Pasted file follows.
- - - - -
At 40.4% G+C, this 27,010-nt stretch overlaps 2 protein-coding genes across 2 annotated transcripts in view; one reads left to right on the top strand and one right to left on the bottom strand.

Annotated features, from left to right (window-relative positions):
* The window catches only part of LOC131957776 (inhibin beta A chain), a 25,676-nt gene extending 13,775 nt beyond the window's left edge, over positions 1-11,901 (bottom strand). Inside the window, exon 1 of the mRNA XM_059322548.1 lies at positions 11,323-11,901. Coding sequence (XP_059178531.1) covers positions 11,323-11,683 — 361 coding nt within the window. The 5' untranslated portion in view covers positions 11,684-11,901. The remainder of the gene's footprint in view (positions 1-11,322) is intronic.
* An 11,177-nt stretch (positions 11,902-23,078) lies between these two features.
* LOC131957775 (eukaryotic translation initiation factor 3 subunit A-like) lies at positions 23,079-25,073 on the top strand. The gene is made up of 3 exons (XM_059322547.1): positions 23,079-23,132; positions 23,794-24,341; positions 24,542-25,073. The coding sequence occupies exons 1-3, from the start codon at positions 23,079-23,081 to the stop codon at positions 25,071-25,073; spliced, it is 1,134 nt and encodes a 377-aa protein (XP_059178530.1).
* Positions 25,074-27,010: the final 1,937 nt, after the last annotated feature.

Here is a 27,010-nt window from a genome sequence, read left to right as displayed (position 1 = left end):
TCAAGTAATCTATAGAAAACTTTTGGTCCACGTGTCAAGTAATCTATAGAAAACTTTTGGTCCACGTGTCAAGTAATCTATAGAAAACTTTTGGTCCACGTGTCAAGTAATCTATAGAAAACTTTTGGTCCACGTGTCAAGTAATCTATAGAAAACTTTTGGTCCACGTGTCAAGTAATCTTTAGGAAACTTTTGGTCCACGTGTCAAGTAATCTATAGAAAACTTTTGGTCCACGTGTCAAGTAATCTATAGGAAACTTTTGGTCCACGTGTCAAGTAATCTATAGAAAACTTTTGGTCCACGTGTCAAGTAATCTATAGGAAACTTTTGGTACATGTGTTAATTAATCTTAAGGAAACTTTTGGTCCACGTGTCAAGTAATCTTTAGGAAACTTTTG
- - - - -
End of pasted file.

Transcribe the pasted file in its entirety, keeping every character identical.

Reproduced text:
At 40.4% G+C, this 27,010-nt stretch overlaps 2 protein-coding genes across 2 annotated transcripts in view; one reads left to right on the top strand and one right to left on the bottom strand.

Annotated features, from left to right (window-relative positions):
* The window catches only part of LOC131957776 (inhibin beta A chain), a 25,676-nt gene extending 13,775 nt beyond the window's left edge, over positions 1-11,901 (bottom strand). Inside the window, exon 1 of the mRNA XM_059322548.1 lies at positions 11,323-11,901. Coding sequence (XP_059178531.1) covers positions 11,323-11,683 — 361 coding nt within the window. The 5' untranslated portion in view covers positions 11,684-11,901. The remainder of the gene's footprint in view (positions 1-11,322) is intronic.
* An 11,177-nt stretch (positions 11,902-23,078) lies between these two features.
* LOC131957775 (eukaryotic translation initiation factor 3 subunit A-like) lies at positions 23,079-25,073 on the top strand. The gene is made up of 3 exons (XM_059322547.1): positions 23,079-23,132; positions 23,794-24,341; positions 24,542-25,073. The coding sequence occupies exons 1-3, from the start codon at positions 23,079-23,081 to the stop codon at positions 25,071-25,073; spliced, it is 1,134 nt and encodes a 377-aa protein (XP_059178530.1).
* Positions 25,074-27,010: the final 1,937 nt, after the last annotated feature.

Here is a 27,010-nt window from a genome sequence, read left to right as displayed (position 1 = left end):
TCAAGTAATCTATAGAAAACTTTTGGTCCACGTGTCAAGTAATCTATAGAAAACTTTTGGTCCACGTGTCAAGTAATCTATAGAAAACTTTTGGTCCACGTGTCAAGTAATCTATAGAAAACTTTTGGTCCACGTGTCAAGTAATCTATAGAAAACTTTTGGTCCACGTGTCAAGTAATCTTTAGGAAACTTTTGGTCCACGTGTCAAGTAATCTATAGAAAACTTTTGGTCCACGTGTCAAGTAATCTATAGGAAACTTTTGGTCCACGTGTCAAGTAATCTATAGAAAACTTTTGGTCCACGTGTCAAGTAATCTATAGGAAACTTTTGGTACATGTGTTAATTAATCTTAAGGAAACTTTTGGTCCACGTGTCAAGTAATCTTTAGGAAACTTTTG